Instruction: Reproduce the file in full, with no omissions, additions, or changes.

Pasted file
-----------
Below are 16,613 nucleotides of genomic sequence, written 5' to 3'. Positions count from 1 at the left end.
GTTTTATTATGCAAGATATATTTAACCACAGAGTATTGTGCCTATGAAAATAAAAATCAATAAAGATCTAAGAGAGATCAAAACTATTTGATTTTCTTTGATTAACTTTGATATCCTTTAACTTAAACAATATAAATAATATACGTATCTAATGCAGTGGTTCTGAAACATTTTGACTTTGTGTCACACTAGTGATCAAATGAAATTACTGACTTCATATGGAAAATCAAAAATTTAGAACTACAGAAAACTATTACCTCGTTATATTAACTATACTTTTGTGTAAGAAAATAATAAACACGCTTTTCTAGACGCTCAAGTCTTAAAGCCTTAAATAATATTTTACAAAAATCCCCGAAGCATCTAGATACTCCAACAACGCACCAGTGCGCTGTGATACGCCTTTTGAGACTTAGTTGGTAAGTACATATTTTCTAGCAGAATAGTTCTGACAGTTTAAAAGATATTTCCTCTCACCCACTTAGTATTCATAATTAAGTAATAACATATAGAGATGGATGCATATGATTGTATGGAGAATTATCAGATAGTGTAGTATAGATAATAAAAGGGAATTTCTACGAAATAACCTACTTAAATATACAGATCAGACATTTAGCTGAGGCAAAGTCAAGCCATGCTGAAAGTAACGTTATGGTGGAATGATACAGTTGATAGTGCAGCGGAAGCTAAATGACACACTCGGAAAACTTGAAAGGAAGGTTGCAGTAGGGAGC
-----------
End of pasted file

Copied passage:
Below are 16,613 nucleotides of genomic sequence, written 5' to 3'. Positions count from 1 at the left end.
GTTTTATTATGCAAGATATATTTAACCACAGAGTATTGTGCCTATGAAAATAAAAATCAATAAAGATCTAAGAGAGATCAAAACTATTTGATTTTCTTTGATTAACTTTGATATCCTTTAACTTAAACAATATAAATAATATACGTATCTAATGCAGTGGTTCTGAAACATTTTGACTTTGTGTCACACTAGTGATCAAATGAAATTACTGACTTCATATGGAAAATCAAAAATTTAGAACTACAGAAAACTATTACCTCGTTATATTAACTATACTTTTGTGTAAGAAAATAATAAACACGCTTTTCTAGACGCTCAAGTCTTAAAGCCTTAAATAATATTTTACAAAAATCCCCGAAGCATCTAGATACTCCAACAACGCACCAGTGCGCTGTGATACGCCTTTTGAGACTTAGTTGGTAAGTACATATTTTCTAGCAGAATAGTTCTGACAGTTTAAAAGATATTTCCTCTCACCCACTTAGTATTCATAATTAAGTAATAACATATAGAGATGGATGCATATGATTGTATGGAGAATTATCAGATAGTGTAGTATAGATAATAAAAGGGAATTTCTACGAAATAACCTACTTAAATATACAGATCAGACATTTAGCTGAGGCAAAGTCAAGCCATGCTGAAAGTAACGTTATGGTGGAATGATACAGTTGATAGTGCAGCGGAAGCTAAATGACACACTCGGAAAACTTGAAAGGAAGGTTGCAGTAGGGAGC